Kevin Kenny’s Peaceable Kingdom Lost: The Paxton Boys and the Destruction of William Penn’s Holy Experiment tells the story of conflicts between groups of Indians, Presbyterian settlers, the crown-aligned Anglican absentee proprietaries, and Quakers in pre-revolutionary Pennsylvania.

I read it largely to give me some more context as to what was going on in Pennsylvania in the period that was so important to the development of American Quaker war tax resistance.

It was an interesting read, though a depressing one. Pennsylvania seems at the time to have been one massacre after another. The French and British chewing each other up, various Indian nations allying sometimes with one and sometimes with the other; Presbyterian settlers on a take-no-prisoners genocidal war of conquest aimed at anyone Indian, and then on a war against the unhelpful Quakers to the East; Indians butchering settler families; smallpox-laden gifts given to the Indians to reduce their numbers; Connecticut and Pennsylvania land speculators battling back and forth over land each claimed they had the right to steal from the Indians.

The Quaker hard-pacifist faction — the folks I’ve been studying, who crafted the theory and practice of Quaker war tax resistance that was a vital part of the Society of Friends for the next hundred years — comes off pretty well in this bloody company. That said, the book deflates some of the more flattering stories about them, and they aren’t really players in most of the conflicts. This was a time when Quaker influence was waning, and nobody was really taking seriously anymore the idea that Pennsylvania should be a state run on Quaker pacifist principles.

An exception is the “Friendly Association,” which was founded by pacifist Quakers at a time when the British military administration in Pennsylvania had taken a hard-line on the Indian question which mostly amounted to being dismissive of Indians and their concerns, and to seeing them mostly as people who were in the way as the British were trying to kick some French butt. This backfired badly, as the alienated Indians allied with the French and taught the British several painful lessons.

The Friendly Association started negotiating with an eastern group of the Delaware Indians to try to open diplomatic channels again, and did so by helping the Delaware to assert some of their claims of egregious treaty violations and the like in a format that might best succeed in colonial government eyes. The Association did this in the face of government orders not to interfere in such things. But it worked; the grievances were addressed, the eastern Delaware allied themselves with the British, and this helped open the door to further negotiations that ended up securing the neutrality of the other Indian groups and eventual military success against the French.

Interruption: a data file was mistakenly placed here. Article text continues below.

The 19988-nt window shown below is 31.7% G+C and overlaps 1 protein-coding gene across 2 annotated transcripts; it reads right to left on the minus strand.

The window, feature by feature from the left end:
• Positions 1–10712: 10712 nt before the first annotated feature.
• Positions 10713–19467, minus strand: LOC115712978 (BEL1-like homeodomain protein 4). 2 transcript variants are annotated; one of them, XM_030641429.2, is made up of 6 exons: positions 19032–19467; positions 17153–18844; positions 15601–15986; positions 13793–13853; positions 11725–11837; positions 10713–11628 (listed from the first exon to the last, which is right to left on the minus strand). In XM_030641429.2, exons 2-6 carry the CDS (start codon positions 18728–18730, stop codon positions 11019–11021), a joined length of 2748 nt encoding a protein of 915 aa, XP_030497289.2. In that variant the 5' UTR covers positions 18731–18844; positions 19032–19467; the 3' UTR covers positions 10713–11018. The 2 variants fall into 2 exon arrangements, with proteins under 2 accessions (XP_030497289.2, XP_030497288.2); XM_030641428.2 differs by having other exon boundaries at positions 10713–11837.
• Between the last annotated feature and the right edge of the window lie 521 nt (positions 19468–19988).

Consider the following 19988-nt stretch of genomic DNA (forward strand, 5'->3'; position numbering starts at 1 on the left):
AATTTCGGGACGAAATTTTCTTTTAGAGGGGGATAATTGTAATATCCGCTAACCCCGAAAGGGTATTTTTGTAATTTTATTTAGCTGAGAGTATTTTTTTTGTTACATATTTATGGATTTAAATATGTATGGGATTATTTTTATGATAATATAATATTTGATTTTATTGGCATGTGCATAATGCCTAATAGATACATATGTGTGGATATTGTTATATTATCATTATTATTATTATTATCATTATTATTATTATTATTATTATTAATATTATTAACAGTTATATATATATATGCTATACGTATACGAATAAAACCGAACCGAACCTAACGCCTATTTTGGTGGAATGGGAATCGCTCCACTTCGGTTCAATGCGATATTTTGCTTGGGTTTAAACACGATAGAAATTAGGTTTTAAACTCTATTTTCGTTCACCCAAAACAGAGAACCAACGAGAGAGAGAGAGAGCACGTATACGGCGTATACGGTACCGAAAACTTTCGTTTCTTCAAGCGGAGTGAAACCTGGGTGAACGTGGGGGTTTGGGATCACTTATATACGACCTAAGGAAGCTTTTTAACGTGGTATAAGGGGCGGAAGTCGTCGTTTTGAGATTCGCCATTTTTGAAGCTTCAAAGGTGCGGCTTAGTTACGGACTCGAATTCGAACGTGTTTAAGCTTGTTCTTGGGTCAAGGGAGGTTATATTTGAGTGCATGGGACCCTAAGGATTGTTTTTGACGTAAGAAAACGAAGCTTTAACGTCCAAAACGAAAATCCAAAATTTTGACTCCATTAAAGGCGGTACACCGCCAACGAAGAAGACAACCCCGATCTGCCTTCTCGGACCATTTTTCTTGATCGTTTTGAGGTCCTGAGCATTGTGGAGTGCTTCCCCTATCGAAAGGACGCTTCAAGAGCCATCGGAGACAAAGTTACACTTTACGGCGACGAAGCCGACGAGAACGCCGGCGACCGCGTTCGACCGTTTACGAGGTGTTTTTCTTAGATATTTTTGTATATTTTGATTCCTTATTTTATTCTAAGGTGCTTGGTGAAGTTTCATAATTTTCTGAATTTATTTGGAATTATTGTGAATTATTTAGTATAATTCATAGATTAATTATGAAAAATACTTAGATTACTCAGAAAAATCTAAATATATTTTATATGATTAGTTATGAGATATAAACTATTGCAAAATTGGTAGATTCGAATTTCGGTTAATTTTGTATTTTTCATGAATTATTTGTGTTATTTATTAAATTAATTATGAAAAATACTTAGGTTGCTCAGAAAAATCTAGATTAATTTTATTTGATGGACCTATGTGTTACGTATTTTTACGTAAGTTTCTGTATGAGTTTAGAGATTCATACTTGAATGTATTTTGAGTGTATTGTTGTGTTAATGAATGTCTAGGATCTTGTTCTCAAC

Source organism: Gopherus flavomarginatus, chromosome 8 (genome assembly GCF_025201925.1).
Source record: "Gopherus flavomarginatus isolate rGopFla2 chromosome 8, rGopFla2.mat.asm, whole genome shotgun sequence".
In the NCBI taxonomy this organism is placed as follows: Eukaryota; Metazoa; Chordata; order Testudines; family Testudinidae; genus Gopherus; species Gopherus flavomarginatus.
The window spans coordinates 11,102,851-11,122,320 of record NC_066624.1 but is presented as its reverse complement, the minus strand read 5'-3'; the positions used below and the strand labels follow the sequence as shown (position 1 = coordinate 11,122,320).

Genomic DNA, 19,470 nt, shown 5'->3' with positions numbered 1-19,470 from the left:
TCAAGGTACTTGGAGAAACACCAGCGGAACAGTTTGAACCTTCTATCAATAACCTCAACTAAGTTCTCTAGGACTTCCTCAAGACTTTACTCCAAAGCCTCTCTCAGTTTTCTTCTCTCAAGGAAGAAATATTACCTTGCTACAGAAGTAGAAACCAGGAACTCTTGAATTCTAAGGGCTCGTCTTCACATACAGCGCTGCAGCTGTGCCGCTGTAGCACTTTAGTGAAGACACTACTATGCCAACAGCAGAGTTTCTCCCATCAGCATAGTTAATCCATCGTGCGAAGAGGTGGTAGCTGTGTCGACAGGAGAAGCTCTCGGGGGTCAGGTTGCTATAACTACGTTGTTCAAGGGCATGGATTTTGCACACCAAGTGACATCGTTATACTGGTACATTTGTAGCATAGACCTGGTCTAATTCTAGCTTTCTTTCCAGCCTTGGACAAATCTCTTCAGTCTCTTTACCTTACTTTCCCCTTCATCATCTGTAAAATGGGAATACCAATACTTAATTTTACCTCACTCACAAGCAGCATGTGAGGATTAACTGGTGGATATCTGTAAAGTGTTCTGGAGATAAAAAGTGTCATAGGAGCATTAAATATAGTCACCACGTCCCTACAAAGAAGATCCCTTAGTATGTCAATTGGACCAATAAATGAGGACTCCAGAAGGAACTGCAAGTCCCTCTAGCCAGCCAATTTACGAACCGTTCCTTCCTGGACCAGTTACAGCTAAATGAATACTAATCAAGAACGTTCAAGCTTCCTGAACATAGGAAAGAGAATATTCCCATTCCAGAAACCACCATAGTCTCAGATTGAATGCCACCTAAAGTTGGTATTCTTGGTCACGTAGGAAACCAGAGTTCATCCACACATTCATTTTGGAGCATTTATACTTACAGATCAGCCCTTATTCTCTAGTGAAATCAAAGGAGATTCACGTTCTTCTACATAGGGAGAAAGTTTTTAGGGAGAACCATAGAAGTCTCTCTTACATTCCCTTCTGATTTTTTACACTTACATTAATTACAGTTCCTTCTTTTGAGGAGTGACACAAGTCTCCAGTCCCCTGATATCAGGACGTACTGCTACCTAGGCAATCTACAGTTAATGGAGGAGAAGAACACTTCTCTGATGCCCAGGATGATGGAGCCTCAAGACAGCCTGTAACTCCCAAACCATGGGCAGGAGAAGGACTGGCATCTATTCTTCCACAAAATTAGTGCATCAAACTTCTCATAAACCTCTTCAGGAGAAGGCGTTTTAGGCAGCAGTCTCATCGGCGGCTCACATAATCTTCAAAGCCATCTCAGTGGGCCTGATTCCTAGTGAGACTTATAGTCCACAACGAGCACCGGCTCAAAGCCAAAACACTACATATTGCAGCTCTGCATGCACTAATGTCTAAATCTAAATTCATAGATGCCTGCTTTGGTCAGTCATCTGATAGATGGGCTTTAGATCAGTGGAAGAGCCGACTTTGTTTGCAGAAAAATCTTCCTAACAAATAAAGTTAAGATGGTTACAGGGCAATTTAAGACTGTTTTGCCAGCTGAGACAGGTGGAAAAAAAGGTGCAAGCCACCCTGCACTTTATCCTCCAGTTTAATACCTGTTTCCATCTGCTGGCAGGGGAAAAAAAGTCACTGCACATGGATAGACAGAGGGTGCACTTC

During this time, the Quaker pacifists had resigned from the Pennsylvania Assembly because the cry to raise a militia and defend the frontiers from French and Indian invaders had become so loud. Quakers in England had begged them to quit so that they wouldn’t be blamed for the military defeat of the colony. There was some talk that for this reason the London Yearly Meeting would formally condemn the war tax resistance stand taken by some American Quakers. When Samuel Fothergill, who had signed an “epistle” urging such resistance, returned to England he expected to be censured for it. Instead, the opposition to such stands in London petered out. Abraham Farrington remarked at the time: “I have now been nearly two weeks in [London], and seven or eight months in this nation, and have not heard a word in opposition to what we did, respecting the epistle. The treaty we had with the Indians, I believe, has opened the eyes of thousands, and stopped the mouths of as many.”

But according to Kenny, the Friendly Association wasn’t quite the miraculous application of pacifist principles this makes it out to be. For one thing, the Delaware Indians they were negotiating with weren’t particularly politically powerful — they had no influence among the Delaware in the west who were actually at war with the colonists, and even their right to negotiate on their own behalf was largely pretended (they were considered a subject tribe by a more powerful Indian nation). Their chief was an unreliable, hopeless drunkard. The Pennsylvania government unwillingly tolerated the Association’s meddling for a time, from necessity, but then banned them from further independent negotiations.

The periodic claims of conscientious scruples on the part of the Pennsylvania Assembly against issuing funds for the purpose of raising a militia, buying arms, or erecting fortifications, also is deflated in the book. As Kenny tells it (and this doesn’t differ much from other commentators I’ve read on the subject), what was really going on was a power-play about whether the Assembly could or could not tax the vast land holdings of the proprietors (the Penn family) — the scruples were just a fig leaf or side note. The Assembly and the governor would use crises like Indian attacks as opportunities for political brinksmanship — the Assembly voting crucial funds, but on the condition that the proprietary estates be among those taxed; the governor vetoing these bills; and each blaming the other for the stalemate. In the end, the Assembly almost always eventually coughed up the money without making any attempts to effectually restrict it to non-military uses.

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